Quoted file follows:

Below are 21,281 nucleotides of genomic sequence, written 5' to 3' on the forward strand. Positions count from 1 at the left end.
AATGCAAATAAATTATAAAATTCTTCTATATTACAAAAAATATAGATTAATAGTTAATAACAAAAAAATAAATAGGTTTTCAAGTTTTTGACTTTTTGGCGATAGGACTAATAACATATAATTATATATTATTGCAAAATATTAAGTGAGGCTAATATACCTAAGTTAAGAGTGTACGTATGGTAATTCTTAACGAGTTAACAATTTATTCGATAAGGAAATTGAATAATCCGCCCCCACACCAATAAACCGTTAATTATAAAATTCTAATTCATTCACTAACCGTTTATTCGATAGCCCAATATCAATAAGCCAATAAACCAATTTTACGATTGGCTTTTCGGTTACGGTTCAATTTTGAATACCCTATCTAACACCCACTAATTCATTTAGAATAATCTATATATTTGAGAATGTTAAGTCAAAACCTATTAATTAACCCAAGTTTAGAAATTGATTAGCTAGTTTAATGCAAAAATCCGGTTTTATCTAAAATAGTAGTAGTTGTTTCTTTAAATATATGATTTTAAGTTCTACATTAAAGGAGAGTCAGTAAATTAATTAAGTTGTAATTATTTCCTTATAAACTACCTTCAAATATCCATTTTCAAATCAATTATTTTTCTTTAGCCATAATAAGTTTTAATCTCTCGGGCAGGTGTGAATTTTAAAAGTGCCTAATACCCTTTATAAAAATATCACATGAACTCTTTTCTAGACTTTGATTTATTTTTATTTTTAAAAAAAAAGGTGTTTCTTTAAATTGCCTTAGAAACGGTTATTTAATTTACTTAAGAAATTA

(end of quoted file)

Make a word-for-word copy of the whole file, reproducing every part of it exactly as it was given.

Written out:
Below are 21,281 nucleotides of genomic sequence, written 5' to 3' on the forward strand. Positions count from 1 at the left end.
AATGCAAATAAATTATAAAATTCTTCTATATTACAAAAAATATAGATTAATAGTTAATAACAAAAAAATAAATAGGTTTTCAAGTTTTTGACTTTTTGGCGATAGGACTAATAACATATAATTATATATTATTGCAAAATATTAAGTGAGGCTAATATACCTAAGTTAAGAGTGTACGTATGGTAATTCTTAACGAGTTAACAATTTATTCGATAAGGAAATTGAATAATCCGCCCCCACACCAATAAACCGTTAATTATAAAATTCTAATTCATTCACTAACCGTTTATTCGATAGCCCAATATCAATAAGCCAATAAACCAATTTTACGATTGGCTTTTCGGTTACGGTTCAATTTTGAATACCCTATCTAACACCCACTAATTCATTTAGAATAATCTATATATTTGAGAATGTTAAGTCAAAACCTATTAATTAACCCAAGTTTAGAAATTGATTAGCTAGTTTAATGCAAAAATCCGGTTTTATCTAAAATAGTAGTAGTTGTTTCTTTAAATATATGATTTTAAGTTCTACATTAAAGGAGAGTCAGTAAATTAATTAAGTTGTAATTATTTCCTTATAAACTACCTTCAAATATCCATTTTCAAATCAATTATTTTTCTTTAGCCATAATAAGTTTTAATCTCTCGGGCAGGTGTGAATTTTAAAAGTGCCTAATACCCTTTATAAAAATATCACATGAACTCTTTTCTAGACTTTGATTTATTTTTATTTTTAAAAAAAAAGGTGTTTCTTTAAATTGCCTTAGAAACGGTTATTTAATTTACTTAAGAAATTA